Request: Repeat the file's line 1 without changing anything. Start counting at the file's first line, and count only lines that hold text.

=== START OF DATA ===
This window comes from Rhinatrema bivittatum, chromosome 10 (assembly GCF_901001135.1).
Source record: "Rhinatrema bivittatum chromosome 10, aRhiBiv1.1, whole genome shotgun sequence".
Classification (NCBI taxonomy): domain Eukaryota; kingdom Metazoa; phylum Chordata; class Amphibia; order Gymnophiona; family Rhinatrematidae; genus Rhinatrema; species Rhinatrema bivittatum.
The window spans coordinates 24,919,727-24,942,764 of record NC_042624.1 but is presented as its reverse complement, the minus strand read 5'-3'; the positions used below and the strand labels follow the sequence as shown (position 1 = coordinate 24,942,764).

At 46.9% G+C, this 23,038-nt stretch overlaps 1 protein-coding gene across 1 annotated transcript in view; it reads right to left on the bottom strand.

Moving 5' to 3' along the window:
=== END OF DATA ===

This window comes from Rhinatrema bivittatum, chromosome 10 (assembly GCF_901001135.1).